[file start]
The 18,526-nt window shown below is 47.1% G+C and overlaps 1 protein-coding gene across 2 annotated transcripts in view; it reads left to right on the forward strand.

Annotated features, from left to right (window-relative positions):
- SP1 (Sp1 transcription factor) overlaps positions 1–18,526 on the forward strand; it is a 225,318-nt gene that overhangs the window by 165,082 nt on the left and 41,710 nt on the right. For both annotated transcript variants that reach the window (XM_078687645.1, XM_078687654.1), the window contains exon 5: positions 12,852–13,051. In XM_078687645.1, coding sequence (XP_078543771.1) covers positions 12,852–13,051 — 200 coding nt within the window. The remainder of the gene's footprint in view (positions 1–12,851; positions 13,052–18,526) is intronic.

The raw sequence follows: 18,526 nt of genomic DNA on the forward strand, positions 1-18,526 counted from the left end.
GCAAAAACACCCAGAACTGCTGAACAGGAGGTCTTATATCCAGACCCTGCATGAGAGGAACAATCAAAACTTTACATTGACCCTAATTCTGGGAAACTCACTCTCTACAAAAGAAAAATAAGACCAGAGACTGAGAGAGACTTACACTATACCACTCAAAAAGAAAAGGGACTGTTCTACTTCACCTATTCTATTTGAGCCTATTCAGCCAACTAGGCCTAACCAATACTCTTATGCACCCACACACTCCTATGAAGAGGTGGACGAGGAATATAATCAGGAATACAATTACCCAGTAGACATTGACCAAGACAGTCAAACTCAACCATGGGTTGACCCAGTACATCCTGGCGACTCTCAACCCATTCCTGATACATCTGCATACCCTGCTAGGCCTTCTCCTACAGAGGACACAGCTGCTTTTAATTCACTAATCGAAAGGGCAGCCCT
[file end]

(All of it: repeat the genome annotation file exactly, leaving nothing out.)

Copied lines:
The 18,526-nt window shown below is 47.1% G+C and overlaps 1 protein-coding gene across 2 annotated transcripts in view; it reads left to right on the forward strand.

Annotated features, from left to right (window-relative positions):
- SP1 (Sp1 transcription factor) overlaps positions 1–18,526 on the forward strand; it is a 225,318-nt gene that overhangs the window by 165,082 nt on the left and 41,710 nt on the right. For both annotated transcript variants that reach the window (XM_078687645.1, XM_078687654.1), the window contains exon 5: positions 12,852–13,051. In XM_078687645.1, coding sequence (XP_078543771.1) covers positions 12,852–13,051 — 200 coding nt within the window. The remainder of the gene's footprint in view (positions 1–12,851; positions 13,052–18,526) is intronic.

The raw sequence follows: 18,526 nt of genomic DNA on the forward strand, positions 1-18,526 counted from the left end.
GCAAAAACACCCAGAACTGCTGAACAGGAGGTCTTATATCCAGACCCTGCATGAGAGGAACAATCAAAACTTTACATTGACCCTAATTCTGGGAAACTCACTCTCTACAAAAGAAAAATAAGACCAGAGACTGAGAGAGACTTACACTATACCACTCAAAAAGAAAAGGGACTGTTCTACTTCACCTATTCTATTTGAGCCTATTCAGCCAACTAGGCCTAACCAATACTCTTATGCACCCACACACTCCTATGAAGAGGTGGACGAGGAATATAATCAGGAATACAATTACCCAGTAGACATTGACCAAGACAGTCAAACTCAACCATGGGTTGACCCAGTACATCCTGGCGACTCTCAACCCATTCCTGATACATCTGCATACCCTGCTAGGCCTTCTCCTACAGAGGACACAGCTGCTTTTAATTCACTAATCGAAAGGGCAGCCCT